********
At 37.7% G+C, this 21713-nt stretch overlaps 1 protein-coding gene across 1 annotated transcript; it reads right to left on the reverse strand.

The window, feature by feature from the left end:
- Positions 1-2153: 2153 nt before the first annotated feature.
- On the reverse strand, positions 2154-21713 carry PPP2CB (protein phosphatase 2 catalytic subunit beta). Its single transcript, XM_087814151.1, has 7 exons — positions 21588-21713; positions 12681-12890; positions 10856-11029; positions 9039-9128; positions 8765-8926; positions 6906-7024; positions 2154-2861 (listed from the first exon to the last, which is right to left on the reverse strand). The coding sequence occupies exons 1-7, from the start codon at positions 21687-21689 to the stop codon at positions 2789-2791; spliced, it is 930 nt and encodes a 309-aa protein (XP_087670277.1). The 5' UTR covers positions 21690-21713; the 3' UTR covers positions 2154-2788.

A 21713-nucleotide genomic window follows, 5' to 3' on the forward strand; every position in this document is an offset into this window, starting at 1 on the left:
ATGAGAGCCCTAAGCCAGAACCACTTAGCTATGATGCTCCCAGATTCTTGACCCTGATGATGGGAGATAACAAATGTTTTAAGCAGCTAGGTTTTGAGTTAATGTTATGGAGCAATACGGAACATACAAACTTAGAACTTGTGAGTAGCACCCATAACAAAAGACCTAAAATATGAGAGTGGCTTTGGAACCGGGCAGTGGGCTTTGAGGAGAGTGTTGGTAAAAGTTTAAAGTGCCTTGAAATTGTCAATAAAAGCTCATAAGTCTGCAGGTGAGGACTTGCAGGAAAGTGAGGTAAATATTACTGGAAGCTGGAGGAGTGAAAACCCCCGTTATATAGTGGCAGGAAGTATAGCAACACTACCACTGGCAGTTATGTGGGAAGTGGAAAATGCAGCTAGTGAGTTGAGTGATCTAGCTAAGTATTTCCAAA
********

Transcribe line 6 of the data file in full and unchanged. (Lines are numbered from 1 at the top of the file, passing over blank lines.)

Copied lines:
ATGAGAGCCCTAAGCCAGAACCACTTAGCTATGATGCTCCCAGATTCTTGACCCTGATGATGGGAGATAACAAATGTTTTAAGCAGCTAGGTTTTGAGTTAATGTTATGGAGCAATACGGAACATACAAACTTAGAACTTGTGAGTAGCACCCATAACAAAAGACCTAAAATATGAGAGTGGCTTTGGAACCGGGCAGTGGGCTTTGAGGAGAGTGTTGGTAAAAGTTTAAAGTGCCTTGAAATTGTCAATAAAAGCTCATAAGTCTGCAGGTGAGGACTTGCAGGAAAGTGAGGTAAATATTACTGGAAGCTGGAGGAGTGAAAACCCCCGTTATATAGTGGCAGGAAGTATAGCAACACTACCACTGGCAGTTATGTGGGAAGTGGAAAATGCAGCTAGTGAGTTGAGTGATCTAGCTAAGTATTTCCAAA